- Watch how our strategy will help us beat cancer sooner
- Read more about our new strategy here.
Interview conducted by Safia Danovi
Steve September 8, 2014
I think CRUK should be honest with people and declare this 10 year survival rate is only a prediction and not based on real data as yet. Unless the high salaries you pay has attracted the attention of the father, son and holy ghost to come and work for You who have clarified your data. Half a billion pounds a year to your charity and I see no real supporting data on what difference you have made.
Baljit Chhina June 17, 2014
My 68 year old sister lives in New Zealand has developed Myeloma 5 years ago. She was treated successfully and all cleared until December 2013. Even though the cancer came back and she is still fighting but thanks to Cancer research that gave us a hope. I have set up a direct Debit to play Cancer Research monthly. Great Job!!
MWC May 16, 2014
My wife is 35 and we have two small children. She had an ultrasound a week ago and is awaiting the results. I’m terrified, truly sick with worry, that she has ovarian cancer. Most cases are picked up at Stage III and Stage IV and the survival rates are woeful, and the UK is pretty much the worst in Europe. There needs to be far more done to get at this disease earlier. And more needs to be done to find a way to switch if off in the first place. I don’t know what the future holds for my family but the thought of losing my best friend and my boys of losing their mum makes me shake with fear.
Dr Danny Connaughton May 10, 2014
I strongly echo all comments thus far that CRUK is doing a great job. The strategy to do even better is fantastic (I think that coordination of all the clever scientists from different disciplines will be key but trust that this will be covered). Go get it!
Katrina ferguson May 10, 2014
I think you are all doing brilliantly, my son has just finished his exams at the Glasgow university and his subject: immunology, he wants to get into cancer research. He is just waiting now for his exam results. His nana had lung cancer and they removed the bottom lobe of her left lung and hopefully after her last check up this year she will be in remission. She also has rheumatoid arthritis, which he is quite interested in. He has climbed Ben Nevis twice now and he said the third time he does it, it will be for cancer research charity. He has great admiration for yourselves and all that you are achieving. My mum and myself have direct debits set up to pay cancer research monthly. Thank you for all your hard work and effort you all put in as without it my mum may not be alive today.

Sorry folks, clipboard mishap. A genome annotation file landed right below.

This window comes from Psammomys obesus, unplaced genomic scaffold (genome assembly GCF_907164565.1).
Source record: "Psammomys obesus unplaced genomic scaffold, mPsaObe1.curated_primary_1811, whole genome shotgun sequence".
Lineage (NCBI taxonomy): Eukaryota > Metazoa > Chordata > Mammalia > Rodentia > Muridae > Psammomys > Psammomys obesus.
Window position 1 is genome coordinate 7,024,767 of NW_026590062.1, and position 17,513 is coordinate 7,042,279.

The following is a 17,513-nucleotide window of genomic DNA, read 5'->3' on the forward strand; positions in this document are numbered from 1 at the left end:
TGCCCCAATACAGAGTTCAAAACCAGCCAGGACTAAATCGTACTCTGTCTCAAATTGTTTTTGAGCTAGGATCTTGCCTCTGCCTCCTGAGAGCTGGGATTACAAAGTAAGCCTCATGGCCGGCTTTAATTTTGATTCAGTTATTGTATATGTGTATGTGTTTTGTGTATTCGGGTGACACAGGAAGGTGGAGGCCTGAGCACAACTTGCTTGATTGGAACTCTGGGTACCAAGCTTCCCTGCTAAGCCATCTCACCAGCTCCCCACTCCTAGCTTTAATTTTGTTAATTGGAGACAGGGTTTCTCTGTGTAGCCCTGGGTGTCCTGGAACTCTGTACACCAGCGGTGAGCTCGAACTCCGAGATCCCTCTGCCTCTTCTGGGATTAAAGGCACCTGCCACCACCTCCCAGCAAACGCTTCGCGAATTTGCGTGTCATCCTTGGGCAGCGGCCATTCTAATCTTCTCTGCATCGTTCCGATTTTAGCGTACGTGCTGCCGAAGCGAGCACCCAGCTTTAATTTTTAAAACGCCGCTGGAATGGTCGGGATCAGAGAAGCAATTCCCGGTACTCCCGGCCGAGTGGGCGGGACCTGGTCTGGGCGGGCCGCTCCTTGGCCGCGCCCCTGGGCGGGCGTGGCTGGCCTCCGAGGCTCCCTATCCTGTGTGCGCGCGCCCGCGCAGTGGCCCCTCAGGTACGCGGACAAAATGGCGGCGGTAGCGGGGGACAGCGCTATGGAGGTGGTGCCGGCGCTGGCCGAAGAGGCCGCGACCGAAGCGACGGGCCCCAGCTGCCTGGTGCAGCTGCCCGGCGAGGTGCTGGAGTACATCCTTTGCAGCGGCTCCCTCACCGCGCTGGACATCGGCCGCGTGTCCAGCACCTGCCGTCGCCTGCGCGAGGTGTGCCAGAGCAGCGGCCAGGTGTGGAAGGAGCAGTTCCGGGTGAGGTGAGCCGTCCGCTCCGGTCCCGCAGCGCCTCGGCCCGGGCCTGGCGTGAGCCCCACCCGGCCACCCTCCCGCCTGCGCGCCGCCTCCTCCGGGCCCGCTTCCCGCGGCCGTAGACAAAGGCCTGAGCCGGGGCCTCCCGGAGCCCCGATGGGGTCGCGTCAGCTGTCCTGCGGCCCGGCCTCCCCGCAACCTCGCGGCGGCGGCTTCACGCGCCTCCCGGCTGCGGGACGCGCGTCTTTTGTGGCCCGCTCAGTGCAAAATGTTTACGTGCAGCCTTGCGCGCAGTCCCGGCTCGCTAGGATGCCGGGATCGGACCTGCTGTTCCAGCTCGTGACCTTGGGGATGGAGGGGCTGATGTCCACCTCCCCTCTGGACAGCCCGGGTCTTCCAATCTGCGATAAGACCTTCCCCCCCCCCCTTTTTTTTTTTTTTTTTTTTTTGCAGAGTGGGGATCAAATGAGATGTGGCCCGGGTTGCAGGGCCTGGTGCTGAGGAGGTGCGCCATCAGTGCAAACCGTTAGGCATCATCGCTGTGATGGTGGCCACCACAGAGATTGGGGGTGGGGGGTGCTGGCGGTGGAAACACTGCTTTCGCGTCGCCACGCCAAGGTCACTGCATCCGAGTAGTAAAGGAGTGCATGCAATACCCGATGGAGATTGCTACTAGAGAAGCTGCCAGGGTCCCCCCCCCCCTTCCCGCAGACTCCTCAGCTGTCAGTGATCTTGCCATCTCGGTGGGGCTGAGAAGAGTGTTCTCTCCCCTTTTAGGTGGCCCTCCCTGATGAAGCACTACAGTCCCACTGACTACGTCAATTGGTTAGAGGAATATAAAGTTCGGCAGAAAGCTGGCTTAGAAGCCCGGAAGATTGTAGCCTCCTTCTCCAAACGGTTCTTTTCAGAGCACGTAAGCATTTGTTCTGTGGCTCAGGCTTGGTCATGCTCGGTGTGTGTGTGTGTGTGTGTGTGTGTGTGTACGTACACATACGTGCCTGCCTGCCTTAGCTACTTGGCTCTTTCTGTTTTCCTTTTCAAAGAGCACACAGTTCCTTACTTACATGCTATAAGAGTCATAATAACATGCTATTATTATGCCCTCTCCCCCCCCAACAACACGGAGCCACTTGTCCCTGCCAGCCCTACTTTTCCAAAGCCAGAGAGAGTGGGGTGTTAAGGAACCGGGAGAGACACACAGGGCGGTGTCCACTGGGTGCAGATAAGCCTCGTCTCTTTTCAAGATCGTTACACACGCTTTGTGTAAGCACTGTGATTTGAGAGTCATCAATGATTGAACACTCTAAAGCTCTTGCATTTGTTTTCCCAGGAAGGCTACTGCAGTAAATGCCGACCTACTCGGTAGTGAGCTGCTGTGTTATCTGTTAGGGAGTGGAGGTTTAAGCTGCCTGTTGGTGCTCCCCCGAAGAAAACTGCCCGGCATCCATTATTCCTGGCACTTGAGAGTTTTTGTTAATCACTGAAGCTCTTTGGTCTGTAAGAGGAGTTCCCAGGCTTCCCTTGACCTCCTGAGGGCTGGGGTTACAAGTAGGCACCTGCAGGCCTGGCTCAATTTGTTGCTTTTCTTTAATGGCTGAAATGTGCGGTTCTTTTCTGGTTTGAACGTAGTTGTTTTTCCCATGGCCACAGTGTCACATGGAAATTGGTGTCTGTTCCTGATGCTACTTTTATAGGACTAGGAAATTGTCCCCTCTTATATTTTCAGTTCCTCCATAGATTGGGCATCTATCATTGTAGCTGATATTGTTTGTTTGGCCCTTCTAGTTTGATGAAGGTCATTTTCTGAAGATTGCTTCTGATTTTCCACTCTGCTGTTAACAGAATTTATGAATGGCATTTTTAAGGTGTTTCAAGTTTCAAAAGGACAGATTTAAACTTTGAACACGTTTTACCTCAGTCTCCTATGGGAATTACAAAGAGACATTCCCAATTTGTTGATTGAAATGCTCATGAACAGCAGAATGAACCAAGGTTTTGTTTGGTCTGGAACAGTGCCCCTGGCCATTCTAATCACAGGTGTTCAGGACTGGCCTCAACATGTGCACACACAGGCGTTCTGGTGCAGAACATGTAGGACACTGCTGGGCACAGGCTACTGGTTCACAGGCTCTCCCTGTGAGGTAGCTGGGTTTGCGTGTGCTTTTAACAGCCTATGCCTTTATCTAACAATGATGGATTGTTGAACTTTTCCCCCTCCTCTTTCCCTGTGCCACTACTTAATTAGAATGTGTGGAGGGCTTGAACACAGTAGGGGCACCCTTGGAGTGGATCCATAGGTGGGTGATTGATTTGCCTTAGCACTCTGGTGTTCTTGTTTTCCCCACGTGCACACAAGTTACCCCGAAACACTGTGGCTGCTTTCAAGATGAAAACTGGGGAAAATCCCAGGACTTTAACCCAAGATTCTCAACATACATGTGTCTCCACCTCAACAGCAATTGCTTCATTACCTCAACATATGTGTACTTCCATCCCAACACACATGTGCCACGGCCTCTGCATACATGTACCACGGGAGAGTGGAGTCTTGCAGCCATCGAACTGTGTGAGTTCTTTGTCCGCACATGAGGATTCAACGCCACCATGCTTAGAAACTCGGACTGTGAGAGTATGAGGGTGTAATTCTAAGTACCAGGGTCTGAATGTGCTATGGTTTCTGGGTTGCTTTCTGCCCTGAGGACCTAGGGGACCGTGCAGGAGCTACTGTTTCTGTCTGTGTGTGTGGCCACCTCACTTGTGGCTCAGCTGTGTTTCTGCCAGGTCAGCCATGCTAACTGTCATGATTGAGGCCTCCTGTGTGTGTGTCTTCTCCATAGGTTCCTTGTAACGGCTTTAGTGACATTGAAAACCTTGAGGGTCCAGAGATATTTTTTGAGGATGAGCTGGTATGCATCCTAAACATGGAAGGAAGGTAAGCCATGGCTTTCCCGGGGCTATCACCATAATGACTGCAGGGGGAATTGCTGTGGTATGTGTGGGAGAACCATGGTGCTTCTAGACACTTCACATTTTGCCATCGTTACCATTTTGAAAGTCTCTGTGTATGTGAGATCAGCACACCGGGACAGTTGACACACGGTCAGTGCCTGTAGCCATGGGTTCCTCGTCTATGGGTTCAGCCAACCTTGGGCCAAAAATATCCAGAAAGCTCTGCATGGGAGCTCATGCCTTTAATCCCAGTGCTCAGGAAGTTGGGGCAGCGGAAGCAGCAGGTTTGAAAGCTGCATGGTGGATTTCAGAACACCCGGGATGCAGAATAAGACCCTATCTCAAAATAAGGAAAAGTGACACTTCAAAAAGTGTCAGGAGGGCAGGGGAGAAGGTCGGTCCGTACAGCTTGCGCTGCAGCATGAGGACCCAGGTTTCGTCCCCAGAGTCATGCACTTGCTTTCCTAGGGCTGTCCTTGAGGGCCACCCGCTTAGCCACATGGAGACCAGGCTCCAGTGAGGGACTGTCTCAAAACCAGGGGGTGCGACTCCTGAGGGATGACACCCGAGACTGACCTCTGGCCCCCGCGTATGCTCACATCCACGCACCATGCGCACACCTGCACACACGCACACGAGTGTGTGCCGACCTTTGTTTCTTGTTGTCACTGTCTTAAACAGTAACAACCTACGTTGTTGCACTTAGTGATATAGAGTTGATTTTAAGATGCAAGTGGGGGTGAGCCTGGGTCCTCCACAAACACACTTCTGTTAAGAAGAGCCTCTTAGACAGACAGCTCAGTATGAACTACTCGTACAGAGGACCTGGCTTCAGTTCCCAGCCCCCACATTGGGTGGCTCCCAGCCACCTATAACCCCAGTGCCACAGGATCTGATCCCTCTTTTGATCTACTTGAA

Mrs Jean Bayliss May 5, 2014
I have always felt that whilst the word ‘cancer’ is widely known and feared, most people, myself included, are unaware of the actual symptoms. Obviously early recognition of this horrible disease is paramount and I salute the efforts of Cancer Research in trying to bring about earlier diagnosis and treatment. Thanks to Cancer Research and my wonderful Professor Peter Johnson and his amazing team, I am alive and well today. I was diagnosed with large B cell non-Hodgkins Lymphoma in the latter part of 2006. After major surgery, I was told I was riddled with cancer and had very little hope of survival. However when I was transferred to Oncology, I was fortunate enough to take part in Professor Johnson’s R-CHOP trial and the rest, as they say, is history. I will always be eternally grateful to my Prof and since then I have had the privilege of being involved in fundraising projects with Cancer Research UK which has helped all the dedicated work being taken forward and more lives being saved.
Caroline May 4, 2014
Early detection makes such a difference. I have fully recovered from early stage breast cancer because of screening tests. I and several members of my extended family carry a defective BRCA gene, but the vast majority of my family have not been so lucky. A screening test for lung, oesophageal and pancreatic cancers would make a huge impact on the next generation of my family and undoubtedly save countless others who develop these ruthless cancers. I’m very glad to see CRUK are making these cancers a research priority.
David Watson May 3, 2014
It is an encouragement to know that, though we go through pain there is a fight going on the save others from that same pain. If we keep looking for the root of problems then we can find a cure. just keep looking please.
zyta May 3, 2014
someone who is devoted to save lives is a hero above all .. GOD BLESS PROFESSOR NIC JONES AND PETER JOHNSON INCLUDING EVERYONE INVOLVED IN THIS BATTLE AGAINST THIS DEADLY DISEASE YOU ARE MY HEROES AND I TRULY LOVE YOU. i will contribute by running in JULY 6 WHICH IS MY BIRTHDAY GOD BLESS YOU IN JESUS NAME AMEN !!!!
Sam May 2, 2014